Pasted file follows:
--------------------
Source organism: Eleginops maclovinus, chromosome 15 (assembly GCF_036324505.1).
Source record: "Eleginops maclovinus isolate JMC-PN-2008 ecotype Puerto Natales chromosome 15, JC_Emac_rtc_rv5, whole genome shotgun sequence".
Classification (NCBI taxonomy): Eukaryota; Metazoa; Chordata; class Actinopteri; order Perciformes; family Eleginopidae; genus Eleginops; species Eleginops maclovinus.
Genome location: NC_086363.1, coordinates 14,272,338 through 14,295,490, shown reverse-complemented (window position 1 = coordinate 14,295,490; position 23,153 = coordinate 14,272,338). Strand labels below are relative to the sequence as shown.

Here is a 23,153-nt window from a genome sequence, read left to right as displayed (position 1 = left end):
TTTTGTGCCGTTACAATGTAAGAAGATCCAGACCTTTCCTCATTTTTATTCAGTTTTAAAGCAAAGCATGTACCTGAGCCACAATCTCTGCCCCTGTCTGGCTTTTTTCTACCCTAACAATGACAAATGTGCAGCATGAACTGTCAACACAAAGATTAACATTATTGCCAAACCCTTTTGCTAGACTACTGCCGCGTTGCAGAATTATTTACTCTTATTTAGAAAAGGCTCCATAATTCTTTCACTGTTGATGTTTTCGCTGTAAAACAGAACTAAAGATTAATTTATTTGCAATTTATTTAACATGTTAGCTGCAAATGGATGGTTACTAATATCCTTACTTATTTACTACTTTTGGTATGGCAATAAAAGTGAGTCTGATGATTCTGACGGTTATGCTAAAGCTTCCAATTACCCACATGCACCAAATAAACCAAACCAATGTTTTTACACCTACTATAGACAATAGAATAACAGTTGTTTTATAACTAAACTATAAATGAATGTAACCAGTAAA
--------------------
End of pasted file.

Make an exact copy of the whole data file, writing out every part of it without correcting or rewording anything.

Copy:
Source organism: Eleginops maclovinus, chromosome 15 (assembly GCF_036324505.1).
Source record: "Eleginops maclovinus isolate JMC-PN-2008 ecotype Puerto Natales chromosome 15, JC_Emac_rtc_rv5, whole genome shotgun sequence".
Classification (NCBI taxonomy): Eukaryota; Metazoa; Chordata; class Actinopteri; order Perciformes; family Eleginopidae; genus Eleginops; species Eleginops maclovinus.
Genome location: NC_086363.1, coordinates 14,272,338 through 14,295,490, shown reverse-complemented (window position 1 = coordinate 14,295,490; position 23,153 = coordinate 14,272,338). Strand labels below are relative to the sequence as shown.

Here is a 23,153-nt window from a genome sequence, read left to right as displayed (position 1 = left end):
TTTTGTGCCGTTACAATGTAAGAAGATCCAGACCTTTCCTCATTTTTATTCAGTTTTAAAGCAAAGCATGTACCTGAGCCACAATCTCTGCCCCTGTCTGGCTTTTTTCTACCCTAACAATGACAAATGTGCAGCATGAACTGTCAACACAAAGATTAACATTATTGCCAAACCCTTTTGCTAGACTACTGCCGCGTTGCAGAATTATTTACTCTTATTTAGAAAAGGCTCCATAATTCTTTCACTGTTGATGTTTTCGCTGTAAAACAGAACTAAAGATTAATTTATTTGCAATTTATTTAACATGTTAGCTGCAAATGGATGGTTACTAATATCCTTACTTATTTACTACTTTTGGTATGGCAATAAAAGTGAGTCTGATGATTCTGACGGTTATGCTAAAGCTTCCAATTACCCACATGCACCAAATAAACCAAACCAATGTTTTTACACCTACTATAGACAATAGAATAACAGTTGTTTTATAACTAAACTATAAATGAATGTAACCAGTAAA